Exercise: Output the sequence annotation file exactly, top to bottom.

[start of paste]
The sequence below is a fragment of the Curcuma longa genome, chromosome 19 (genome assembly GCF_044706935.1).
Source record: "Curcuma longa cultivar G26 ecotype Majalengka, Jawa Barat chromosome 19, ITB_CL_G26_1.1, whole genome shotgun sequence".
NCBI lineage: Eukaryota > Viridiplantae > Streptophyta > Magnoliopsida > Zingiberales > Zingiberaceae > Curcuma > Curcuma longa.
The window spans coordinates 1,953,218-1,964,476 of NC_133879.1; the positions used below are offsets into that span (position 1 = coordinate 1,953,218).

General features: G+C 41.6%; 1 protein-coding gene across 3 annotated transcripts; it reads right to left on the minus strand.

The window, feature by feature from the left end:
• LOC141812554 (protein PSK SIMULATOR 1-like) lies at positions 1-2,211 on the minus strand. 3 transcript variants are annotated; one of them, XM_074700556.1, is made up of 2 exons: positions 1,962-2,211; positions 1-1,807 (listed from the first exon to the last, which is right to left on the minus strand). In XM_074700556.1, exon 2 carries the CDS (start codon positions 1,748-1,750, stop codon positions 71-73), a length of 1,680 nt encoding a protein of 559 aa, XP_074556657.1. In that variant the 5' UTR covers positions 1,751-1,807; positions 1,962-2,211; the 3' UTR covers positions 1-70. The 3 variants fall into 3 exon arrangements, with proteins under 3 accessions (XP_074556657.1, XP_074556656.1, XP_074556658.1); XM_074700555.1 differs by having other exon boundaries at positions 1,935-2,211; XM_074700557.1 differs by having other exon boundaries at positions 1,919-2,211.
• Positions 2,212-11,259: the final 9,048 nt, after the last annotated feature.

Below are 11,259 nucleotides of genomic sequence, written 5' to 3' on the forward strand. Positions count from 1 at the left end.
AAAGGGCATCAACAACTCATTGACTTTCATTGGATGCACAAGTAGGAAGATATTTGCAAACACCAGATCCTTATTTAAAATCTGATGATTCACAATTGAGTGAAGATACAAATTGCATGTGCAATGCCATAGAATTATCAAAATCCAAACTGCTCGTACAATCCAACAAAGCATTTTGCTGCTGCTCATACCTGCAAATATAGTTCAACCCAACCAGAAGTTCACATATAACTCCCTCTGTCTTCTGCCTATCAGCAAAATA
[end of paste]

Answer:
The sequence below is a fragment of the Curcuma longa genome, chromosome 19 (genome assembly GCF_044706935.1).
Source record: "Curcuma longa cultivar G26 ecotype Majalengka, Jawa Barat chromosome 19, ITB_CL_G26_1.1, whole genome shotgun sequence".
NCBI lineage: Eukaryota > Viridiplantae > Streptophyta > Magnoliopsida > Zingiberales > Zingiberaceae > Curcuma > Curcuma longa.
The window spans coordinates 1,953,218-1,964,476 of NC_133879.1; the positions used below are offsets into that span (position 1 = coordinate 1,953,218).

General features: G+C 41.6%; 1 protein-coding gene across 3 annotated transcripts; it reads right to left on the minus strand.

The window, feature by feature from the left end:
• LOC141812554 (protein PSK SIMULATOR 1-like) lies at positions 1-2,211 on the minus strand. 3 transcript variants are annotated; one of them, XM_074700556.1, is made up of 2 exons: positions 1,962-2,211; positions 1-1,807 (listed from the first exon to the last, which is right to left on the minus strand). In XM_074700556.1, exon 2 carries the CDS (start codon positions 1,748-1,750, stop codon positions 71-73), a length of 1,680 nt encoding a protein of 559 aa, XP_074556657.1. In that variant the 5' UTR covers positions 1,751-1,807; positions 1,962-2,211; the 3' UTR covers positions 1-70. The 3 variants fall into 3 exon arrangements, with proteins under 3 accessions (XP_074556657.1, XP_074556656.1, XP_074556658.1); XM_074700555.1 differs by having other exon boundaries at positions 1,935-2,211; XM_074700557.1 differs by having other exon boundaries at positions 1,919-2,211.
• Positions 2,212-11,259: the final 9,048 nt, after the last annotated feature.

Below are 11,259 nucleotides of genomic sequence, written 5' to 3' on the forward strand. Positions count from 1 at the left end.
AAAGGGCATCAACAACTCATTGACTTTCATTGGATGCACAAGTAGGAAGATATTTGCAAACACCAGATCCTTATTTAAAATCTGATGATTCACAATTGAGTGAAGATACAAATTGCATGTGCAATGCCATAGAATTATCAAAATCCAAACTGCTCGTACAATCCAACAAAGCATTTTGCTGCTGCTCATACCTGCAAATATAGTTCAACCCAACCAGAAGTTCACATATAACTCCCTCTGTCTTCTGCCTATCAGCAAAATA